To help understand the necessity of this plan in the overall scope of project work, Bolick compares project management to the process of building a house. “You wouldn’t [start] to build a house without having a detailed blueprint showing the contractor how to begin,” he says. “So the planning phase is [similar to] all the work that goes into creating that blueprint, [including] working with the architect, zoning officials, and customers to make sure that all requirements are addressed.”
The Components of a Clear Project Plan
The most effective plans include basic project information—including what tasks need to be completed and the necessary deliverable dates—but should also dive more deeply into the breakdown of the team and the overall project goals, as well.
From a team perspective, having a clear understanding of the various individuals that make up the group—and their skill sets—can go a long way in properly and efficiently assigning tasks. In this same regard, it’s important for a project manager to review who on the team is responsible for each specific task in a project plan to avoid confusion and missed deadlines.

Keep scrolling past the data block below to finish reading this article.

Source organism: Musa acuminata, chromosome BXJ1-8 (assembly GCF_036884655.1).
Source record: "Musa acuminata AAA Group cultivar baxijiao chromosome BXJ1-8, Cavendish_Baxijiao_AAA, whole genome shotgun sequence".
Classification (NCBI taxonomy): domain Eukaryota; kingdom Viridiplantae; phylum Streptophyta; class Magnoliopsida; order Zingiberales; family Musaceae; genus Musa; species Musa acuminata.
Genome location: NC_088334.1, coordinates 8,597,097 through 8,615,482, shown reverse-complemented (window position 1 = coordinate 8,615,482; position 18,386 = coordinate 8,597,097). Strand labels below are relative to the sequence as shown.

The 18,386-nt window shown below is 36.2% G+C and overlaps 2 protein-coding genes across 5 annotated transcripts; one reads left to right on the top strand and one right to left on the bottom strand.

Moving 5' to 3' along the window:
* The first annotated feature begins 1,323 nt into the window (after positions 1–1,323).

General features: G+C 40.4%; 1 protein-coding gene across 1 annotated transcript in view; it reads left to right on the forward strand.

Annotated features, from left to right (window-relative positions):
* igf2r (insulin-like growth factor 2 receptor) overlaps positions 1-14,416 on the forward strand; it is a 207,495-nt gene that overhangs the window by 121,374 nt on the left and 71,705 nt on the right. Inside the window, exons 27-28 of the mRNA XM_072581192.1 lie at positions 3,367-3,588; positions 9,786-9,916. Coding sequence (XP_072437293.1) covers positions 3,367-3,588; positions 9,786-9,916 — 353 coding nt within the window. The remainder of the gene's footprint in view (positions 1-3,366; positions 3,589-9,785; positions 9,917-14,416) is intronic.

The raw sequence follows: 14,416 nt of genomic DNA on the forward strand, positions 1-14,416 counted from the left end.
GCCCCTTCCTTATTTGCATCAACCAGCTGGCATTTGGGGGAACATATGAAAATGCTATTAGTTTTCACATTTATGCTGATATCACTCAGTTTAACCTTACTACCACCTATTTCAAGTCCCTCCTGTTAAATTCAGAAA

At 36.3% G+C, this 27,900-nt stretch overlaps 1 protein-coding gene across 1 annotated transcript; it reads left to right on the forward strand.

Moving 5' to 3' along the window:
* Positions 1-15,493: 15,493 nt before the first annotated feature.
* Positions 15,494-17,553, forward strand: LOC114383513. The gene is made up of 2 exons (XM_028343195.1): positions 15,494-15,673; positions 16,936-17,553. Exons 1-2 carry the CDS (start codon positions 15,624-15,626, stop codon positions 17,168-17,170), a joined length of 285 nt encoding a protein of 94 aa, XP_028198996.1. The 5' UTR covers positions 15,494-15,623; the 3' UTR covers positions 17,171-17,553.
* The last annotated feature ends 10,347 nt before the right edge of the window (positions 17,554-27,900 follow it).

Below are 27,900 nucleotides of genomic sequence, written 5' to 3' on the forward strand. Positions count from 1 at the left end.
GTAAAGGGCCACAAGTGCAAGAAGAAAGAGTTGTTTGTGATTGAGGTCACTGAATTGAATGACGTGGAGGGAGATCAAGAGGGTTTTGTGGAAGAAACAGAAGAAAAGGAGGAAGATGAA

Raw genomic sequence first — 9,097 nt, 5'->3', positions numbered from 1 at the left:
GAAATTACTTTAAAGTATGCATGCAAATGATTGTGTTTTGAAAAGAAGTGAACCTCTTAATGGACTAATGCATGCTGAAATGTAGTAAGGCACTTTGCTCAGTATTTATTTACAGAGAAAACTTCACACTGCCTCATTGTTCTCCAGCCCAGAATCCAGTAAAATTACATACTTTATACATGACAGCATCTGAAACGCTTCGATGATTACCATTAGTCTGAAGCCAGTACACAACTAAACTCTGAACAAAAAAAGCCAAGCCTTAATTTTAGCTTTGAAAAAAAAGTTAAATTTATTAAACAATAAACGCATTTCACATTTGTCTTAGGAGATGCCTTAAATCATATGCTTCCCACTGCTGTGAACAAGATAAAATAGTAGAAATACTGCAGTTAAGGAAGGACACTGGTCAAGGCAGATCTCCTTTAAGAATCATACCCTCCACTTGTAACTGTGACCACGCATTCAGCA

Similarly, setting a clearly defined scope statement with the stakeholder or customer involved in the project during this planning phase will go a long way in eliminating rework, a practice often born of unclear expectations. This scope statement should define what they presume will be completed at each stage of the project, as well as what the end result will look like.
When these types of standards aren’t set, project managers risk both their relationships with stakeholders and the outcome of their project. For example, a stakeholder may get upset if they don’t understand the realistic timeline of a project’s work, and expect to see a completed project at an earlier stage than the team produces it. Alternatively, from a project standpoint, an uninformed stakeholder may also delay the conclusion of a certain phase of work or even the entire project if they don’t understand the process, and try to layer in new or unscheduled requests.